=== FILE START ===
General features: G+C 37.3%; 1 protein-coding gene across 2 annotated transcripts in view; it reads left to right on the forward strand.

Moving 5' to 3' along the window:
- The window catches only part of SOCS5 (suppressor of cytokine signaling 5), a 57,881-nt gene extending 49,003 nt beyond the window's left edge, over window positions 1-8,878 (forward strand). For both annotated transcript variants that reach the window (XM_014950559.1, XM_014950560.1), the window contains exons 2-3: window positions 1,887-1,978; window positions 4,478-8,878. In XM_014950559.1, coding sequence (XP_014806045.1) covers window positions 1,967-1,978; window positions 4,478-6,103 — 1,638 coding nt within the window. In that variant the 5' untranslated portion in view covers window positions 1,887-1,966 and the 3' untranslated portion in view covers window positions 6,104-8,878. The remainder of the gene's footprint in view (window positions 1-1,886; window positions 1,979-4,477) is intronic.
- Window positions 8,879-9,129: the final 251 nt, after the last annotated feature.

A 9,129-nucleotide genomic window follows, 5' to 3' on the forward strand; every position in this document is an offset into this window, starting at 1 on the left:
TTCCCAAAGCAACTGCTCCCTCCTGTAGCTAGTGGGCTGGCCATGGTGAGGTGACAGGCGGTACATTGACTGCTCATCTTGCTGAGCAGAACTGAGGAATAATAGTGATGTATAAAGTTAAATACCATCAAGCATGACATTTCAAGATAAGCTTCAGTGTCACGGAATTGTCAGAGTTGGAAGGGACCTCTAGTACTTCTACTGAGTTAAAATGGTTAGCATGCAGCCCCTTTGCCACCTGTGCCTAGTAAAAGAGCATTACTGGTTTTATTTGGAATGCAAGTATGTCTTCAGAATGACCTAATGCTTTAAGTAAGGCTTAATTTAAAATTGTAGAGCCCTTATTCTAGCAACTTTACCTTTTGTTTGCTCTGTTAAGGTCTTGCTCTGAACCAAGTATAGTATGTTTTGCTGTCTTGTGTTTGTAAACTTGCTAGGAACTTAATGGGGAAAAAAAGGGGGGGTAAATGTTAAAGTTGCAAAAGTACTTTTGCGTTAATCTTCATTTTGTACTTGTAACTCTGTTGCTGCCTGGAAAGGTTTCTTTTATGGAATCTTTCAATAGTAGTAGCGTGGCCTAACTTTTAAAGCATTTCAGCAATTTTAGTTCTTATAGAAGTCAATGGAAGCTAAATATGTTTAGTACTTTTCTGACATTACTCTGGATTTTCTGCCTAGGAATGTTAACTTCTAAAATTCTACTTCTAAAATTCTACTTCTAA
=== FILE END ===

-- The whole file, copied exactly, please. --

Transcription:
General features: G+C 37.3%; 1 protein-coding gene across 2 annotated transcripts in view; it reads left to right on the forward strand.

Moving 5' to 3' along the window:
- The window catches only part of SOCS5 (suppressor of cytokine signaling 5), a 57,881-nt gene extending 49,003 nt beyond the window's left edge, over window positions 1-8,878 (forward strand). For both annotated transcript variants that reach the window (XM_014950559.1, XM_014950560.1), the window contains exons 2-3: window positions 1,887-1,978; window positions 4,478-8,878. In XM_014950559.1, coding sequence (XP_014806045.1) covers window positions 1,967-1,978; window positions 4,478-6,103 — 1,638 coding nt within the window. In that variant the 5' untranslated portion in view covers window positions 1,887-1,966 and the 3' untranslated portion in view covers window positions 6,104-8,878. The remainder of the gene's footprint in view (window positions 1-1,886; window positions 1,979-4,477) is intronic.
- Window positions 8,879-9,129: the final 251 nt, after the last annotated feature.

A 9,129-nucleotide genomic window follows, 5' to 3' on the forward strand; every position in this document is an offset into this window, starting at 1 on the left:
TTCCCAAAGCAACTGCTCCCTCCTGTAGCTAGTGGGCTGGCCATGGTGAGGTGACAGGCGGTACATTGACTGCTCATCTTGCTGAGCAGAACTGAGGAATAATAGTGATGTATAAAGTTAAATACCATCAAGCATGACATTTCAAGATAAGCTTCAGTGTCACGGAATTGTCAGAGTTGGAAGGGACCTCTAGTACTTCTACTGAGTTAAAATGGTTAGCATGCAGCCCCTTTGCCACCTGTGCCTAGTAAAAGAGCATTACTGGTTTTATTTGGAATGCAAGTATGTCTTCAGAATGACCTAATGCTTTAAGTAAGGCTTAATTTAAAATTGTAGAGCCCTTATTCTAGCAACTTTACCTTTTGTTTGCTCTGTTAAGGTCTTGCTCTGAACCAAGTATAGTATGTTTTGCTGTCTTGTGTTTGTAAACTTGCTAGGAACTTAATGGGGAAAAAAAGGGGGGGTAAATGTTAAAGTTGCAAAAGTACTTTTGCGTTAATCTTCATTTTGTACTTGTAACTCTGTTGCTGCCTGGAAAGGTTTCTTTTATGGAATCTTTCAATAGTAGTAGCGTGGCCTAACTTTTAAAGCATTTCAGCAATTTTAGTTCTTATAGAAGTCAATGGAAGCTAAATATGTTTAGTACTTTTCTGACATTACTCTGGATTTTCTGCCTAGGAATGTTAACTTCTAAAATTCTACTTCTAAAATTCTACTTCTAA